This is being complicated by political issues. For instance, the U.S. is trying to get a global ban on Huawei, China’s 5G network supplier, due to fears about cyber hacking and lack of protections. Cyber intrusion is simply a fact of life. But from a risk management perspective, some observers feel 5G is particularly vulnerable at this point to being taken over by “bad actors” who salivate at the thought of controlling digital communications for things like autonomous vehicles. Basically, nextgen technology requires nextgen security that will be able to protect what’s been called an “oversized attack surface” resulting from the expanding use of IoT devices.
Hacking and Whacking
It’s a game of whack-a-mole with hackers around the globe already working on ways to break into 5G networks. Nothing is hack-proof and it’s going to take a significant amount of time for security issues to be resolved.
As to privacy, it’s easy for companies to overstep boundaries since no one has sufficiently described where those boundaries are. Everyone knew the genie was out of the bottle the first time they posted on Facebook, Tweeted what they had for breakfast or ordered their first item online. But the faster the technology the more out of control it can get so data discretion on the part of 5G operators is essential.
And if you think 5G gives you a point of differentiation you may run into competitors who try to use it against you. This is already happening with Sprint barking that it’s main rival AT&T is engaging in false advertising by using the term 5G Evolution for its wireless offering. Now Sprint is suing AT&T. Sour grapes begets sour grapes and customers are still in the dark about what it all means – if anything.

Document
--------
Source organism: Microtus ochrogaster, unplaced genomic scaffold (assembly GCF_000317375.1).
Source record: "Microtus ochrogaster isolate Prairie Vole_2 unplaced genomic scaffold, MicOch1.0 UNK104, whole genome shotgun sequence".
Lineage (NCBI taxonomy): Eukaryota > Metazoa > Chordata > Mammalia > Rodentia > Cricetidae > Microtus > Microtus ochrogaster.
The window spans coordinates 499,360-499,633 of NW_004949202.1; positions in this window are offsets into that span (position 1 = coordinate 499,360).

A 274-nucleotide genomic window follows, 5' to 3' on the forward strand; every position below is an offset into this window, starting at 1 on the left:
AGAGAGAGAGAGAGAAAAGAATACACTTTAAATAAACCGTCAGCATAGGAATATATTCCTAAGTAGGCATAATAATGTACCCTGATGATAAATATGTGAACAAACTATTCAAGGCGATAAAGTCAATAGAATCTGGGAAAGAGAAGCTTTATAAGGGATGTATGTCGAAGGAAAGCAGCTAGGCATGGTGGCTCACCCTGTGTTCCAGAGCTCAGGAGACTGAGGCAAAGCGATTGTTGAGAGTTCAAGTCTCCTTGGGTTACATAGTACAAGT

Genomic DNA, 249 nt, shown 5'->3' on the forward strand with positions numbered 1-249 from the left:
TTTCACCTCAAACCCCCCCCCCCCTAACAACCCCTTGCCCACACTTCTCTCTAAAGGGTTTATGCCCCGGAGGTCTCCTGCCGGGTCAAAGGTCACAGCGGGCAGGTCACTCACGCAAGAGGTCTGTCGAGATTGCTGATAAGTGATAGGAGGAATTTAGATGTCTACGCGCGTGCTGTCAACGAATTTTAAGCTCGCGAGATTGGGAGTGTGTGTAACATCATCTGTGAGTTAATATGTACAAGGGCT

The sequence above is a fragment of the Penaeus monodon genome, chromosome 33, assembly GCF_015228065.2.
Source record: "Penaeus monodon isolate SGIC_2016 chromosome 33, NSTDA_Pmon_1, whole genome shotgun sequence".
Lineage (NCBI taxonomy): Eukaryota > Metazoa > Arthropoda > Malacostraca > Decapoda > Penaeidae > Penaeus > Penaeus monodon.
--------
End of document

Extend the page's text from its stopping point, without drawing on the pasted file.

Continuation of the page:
However, don’t let this derail intra-company discussions about the advantages of 5G to the company. Just make sure you know what you’re talking about and offer real information about this nextgen technology and not just an advertising tagline.
There is time to get things right. Conventional wisdom has it that 5G won’t be available commercially until 2020 at the earliest and only if new network architecture is developed and installed. Mobile companies like Samsung, Nokia and Verizon are joining forces to create one 5G standard platform.
Even with billions of investment dollars being pumped into this technology by these companies and their home countries any system has to be approved by 3GPP, the global body that will give a yay or nay to the specs.
However, if history teaches us anything it is that the new eventually pushes out the old, meaning that the current 4G platform will be rendered obsolete. In addition to data speed, this will spark development of new applications including better control of autonomous vehicles and a wireless, virtual reality headset.
The latter could enable customers to walk through stores, pick up items, try them on and pay for them without leaving their living rooms. On another exciting, but frightening front, a doctor in Frankfurt could operate remotely on a heart patient in Los Angeles.
What can really makes one’s head spin is that even before 5G is out there, some people say 6G is waiting in the wings. Whether this could exist and what the advantages might be has created some heated debate in the tech world.
But as a child of the 60s, allow me to quote the wisdom of the writer and poet Khalil Gibran whose seminal work The Prophet was required reading-“Progress lies not in enhancing what is, but in advancing toward what will be.”